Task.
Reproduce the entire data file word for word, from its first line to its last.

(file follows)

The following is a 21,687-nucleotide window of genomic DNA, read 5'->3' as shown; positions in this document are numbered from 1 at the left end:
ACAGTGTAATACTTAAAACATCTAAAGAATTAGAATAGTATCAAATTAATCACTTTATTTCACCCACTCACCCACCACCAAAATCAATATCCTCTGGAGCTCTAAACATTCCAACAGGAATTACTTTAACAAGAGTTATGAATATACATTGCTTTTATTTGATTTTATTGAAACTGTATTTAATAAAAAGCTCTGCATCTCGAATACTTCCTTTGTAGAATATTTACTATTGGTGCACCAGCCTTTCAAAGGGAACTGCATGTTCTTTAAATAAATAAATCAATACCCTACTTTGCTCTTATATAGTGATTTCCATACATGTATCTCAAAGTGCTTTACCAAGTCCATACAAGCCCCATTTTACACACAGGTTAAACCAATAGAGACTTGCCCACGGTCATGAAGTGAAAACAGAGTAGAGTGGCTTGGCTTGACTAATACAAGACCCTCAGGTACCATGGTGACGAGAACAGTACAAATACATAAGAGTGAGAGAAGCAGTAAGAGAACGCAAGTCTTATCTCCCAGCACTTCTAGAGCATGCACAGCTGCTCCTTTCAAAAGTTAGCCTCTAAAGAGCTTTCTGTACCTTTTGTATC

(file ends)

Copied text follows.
The following is a 21,687-nucleotide window of genomic DNA, read 5'->3' as shown; positions in this document are numbered from 1 at the left end:
ACAGTGTAATACTTAAAACATCTAAAGAATTAGAATAGTATCAAATTAATCACTTTATTTCACCCACTCACCCACCACCAAAATCAATATCCTCTGGAGCTCTAAACATTCCAACAGGAATTACTTTAACAAGAGTTATGAATATACATTGCTTTTATTTGATTTTATTGAAACTGTATTTAATAAAAAGCTCTGCATCTCGAATACTTCCTTTGTAGAATATTTACTATTGGTGCACCAGCCTTTCAAAGGGAACTGCATGTTCTTTAAATAAATAAATCAATACCCTACTTTGCTCTTATATAGTGATTTCCATACATGTATCTCAAAGTGCTTTACCAAGTCCATACAAGCCCCATTTTACACACAGGTTAAACCAATAGAGACTTGCCCACGGTCATGAAGTGAAAACAGAGTAGAGTGGCTTGGCTTGACTAATACAAGACCCTCAGGTACCATGGTGACGAGAACAGTACAAATACATAAGAGTGAGAGAAGCAGTAAGAGAACGCAAGTCTTATCTCCCAGCACTTCTAGAGCATGCACAGCTGCTCCTTTCAAAAGTTAGCCTCTAAAGAGCTTTCTGTACCTTTTGTATC